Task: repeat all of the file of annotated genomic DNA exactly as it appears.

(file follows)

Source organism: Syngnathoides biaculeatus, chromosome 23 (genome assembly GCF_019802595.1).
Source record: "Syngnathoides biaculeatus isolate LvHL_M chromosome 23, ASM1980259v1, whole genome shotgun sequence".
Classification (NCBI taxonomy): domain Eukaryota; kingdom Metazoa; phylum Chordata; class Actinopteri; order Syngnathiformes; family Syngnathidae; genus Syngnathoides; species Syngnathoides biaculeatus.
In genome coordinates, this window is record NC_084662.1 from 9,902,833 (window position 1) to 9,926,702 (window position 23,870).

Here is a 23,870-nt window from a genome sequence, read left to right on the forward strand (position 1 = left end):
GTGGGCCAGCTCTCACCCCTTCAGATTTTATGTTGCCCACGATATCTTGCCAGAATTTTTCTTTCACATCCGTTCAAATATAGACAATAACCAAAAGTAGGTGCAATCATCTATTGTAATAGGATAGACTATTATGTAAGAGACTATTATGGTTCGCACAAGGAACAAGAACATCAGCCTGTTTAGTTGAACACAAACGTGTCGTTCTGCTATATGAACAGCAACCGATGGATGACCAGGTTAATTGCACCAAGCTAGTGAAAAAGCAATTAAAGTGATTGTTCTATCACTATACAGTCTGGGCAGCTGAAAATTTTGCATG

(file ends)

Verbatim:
Source organism: Syngnathoides biaculeatus, chromosome 23 (genome assembly GCF_019802595.1).
Source record: "Syngnathoides biaculeatus isolate LvHL_M chromosome 23, ASM1980259v1, whole genome shotgun sequence".
Classification (NCBI taxonomy): domain Eukaryota; kingdom Metazoa; phylum Chordata; class Actinopteri; order Syngnathiformes; family Syngnathidae; genus Syngnathoides; species Syngnathoides biaculeatus.
In genome coordinates, this window is record NC_084662.1 from 9,902,833 (window position 1) to 9,926,702 (window position 23,870).

Here is a 23,870-nt window from a genome sequence, read left to right on the forward strand (position 1 = left end):
GTGGGCCAGCTCTCACCCCTTCAGATTTTATGTTGCCCACGATATCTTGCCAGAATTTTTCTTTCACATCCGTTCAAATATAGACAATAACCAAAAGTAGGTGCAATCATCTATTGTAATAGGATAGACTATTATGTAAGAGACTATTATGGTTCGCACAAGGAACAAGAACATCAGCCTGTTTAGTTGAACACAAACGTGTCGTTCTGCTATATGAACAGCAACCGATGGATGACCAGGTTAATTGCACCAAGCTAGTGAAAAAGCAATTAAAGTGATTGTTCTATCACTATACAGTCTGGGCAGCTGAAAATTTTGCATG